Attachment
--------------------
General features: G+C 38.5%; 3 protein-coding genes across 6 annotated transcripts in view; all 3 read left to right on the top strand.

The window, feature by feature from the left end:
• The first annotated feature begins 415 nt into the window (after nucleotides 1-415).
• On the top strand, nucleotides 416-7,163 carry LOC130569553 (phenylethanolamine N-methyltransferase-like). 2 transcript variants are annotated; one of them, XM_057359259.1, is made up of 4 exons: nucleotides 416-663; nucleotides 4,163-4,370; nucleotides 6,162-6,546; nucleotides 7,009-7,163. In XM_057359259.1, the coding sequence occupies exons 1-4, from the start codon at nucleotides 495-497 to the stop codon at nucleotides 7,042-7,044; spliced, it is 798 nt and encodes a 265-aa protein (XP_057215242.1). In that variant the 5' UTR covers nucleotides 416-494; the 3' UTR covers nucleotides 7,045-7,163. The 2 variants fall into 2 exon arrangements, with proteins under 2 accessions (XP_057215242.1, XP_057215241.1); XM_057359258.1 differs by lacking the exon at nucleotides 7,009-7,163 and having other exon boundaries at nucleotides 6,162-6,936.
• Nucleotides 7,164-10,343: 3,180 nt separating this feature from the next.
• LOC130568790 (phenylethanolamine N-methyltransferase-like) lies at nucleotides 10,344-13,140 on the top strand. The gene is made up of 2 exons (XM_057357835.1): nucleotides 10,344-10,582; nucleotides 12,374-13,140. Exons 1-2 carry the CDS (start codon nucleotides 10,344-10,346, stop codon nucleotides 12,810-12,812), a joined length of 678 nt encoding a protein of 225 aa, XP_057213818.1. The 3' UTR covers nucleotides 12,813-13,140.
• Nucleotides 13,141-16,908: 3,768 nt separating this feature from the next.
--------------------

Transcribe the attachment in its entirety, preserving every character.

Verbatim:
General features: G+C 38.5%; 3 protein-coding genes across 6 annotated transcripts in view; all 3 read left to right on the top strand.

The window, feature by feature from the left end:
• The first annotated feature begins 415 nt into the window (after nucleotides 1-415).
• On the top strand, nucleotides 416-7,163 carry LOC130569553 (phenylethanolamine N-methyltransferase-like). 2 transcript variants are annotated; one of them, XM_057359259.1, is made up of 4 exons: nucleotides 416-663; nucleotides 4,163-4,370; nucleotides 6,162-6,546; nucleotides 7,009-7,163. In XM_057359259.1, the coding sequence occupies exons 1-4, from the start codon at nucleotides 495-497 to the stop codon at nucleotides 7,042-7,044; spliced, it is 798 nt and encodes a 265-aa protein (XP_057215242.1). In that variant the 5' UTR covers nucleotides 416-494; the 3' UTR covers nucleotides 7,045-7,163. The 2 variants fall into 2 exon arrangements, with proteins under 2 accessions (XP_057215242.1, XP_057215241.1); XM_057359258.1 differs by lacking the exon at nucleotides 7,009-7,163 and having other exon boundaries at nucleotides 6,162-6,936.
• Nucleotides 7,164-10,343: 3,180 nt separating this feature from the next.
• LOC130568790 (phenylethanolamine N-methyltransferase-like) lies at nucleotides 10,344-13,140 on the top strand. The gene is made up of 2 exons (XM_057357835.1): nucleotides 10,344-10,582; nucleotides 12,374-13,140. Exons 1-2 carry the CDS (start codon nucleotides 10,344-10,346, stop codon nucleotides 12,810-12,812), a joined length of 678 nt encoding a protein of 225 aa, XP_057213818.1. The 3' UTR covers nucleotides 12,813-13,140.
• Nucleotides 13,141-16,908: 3,768 nt separating this feature from the next.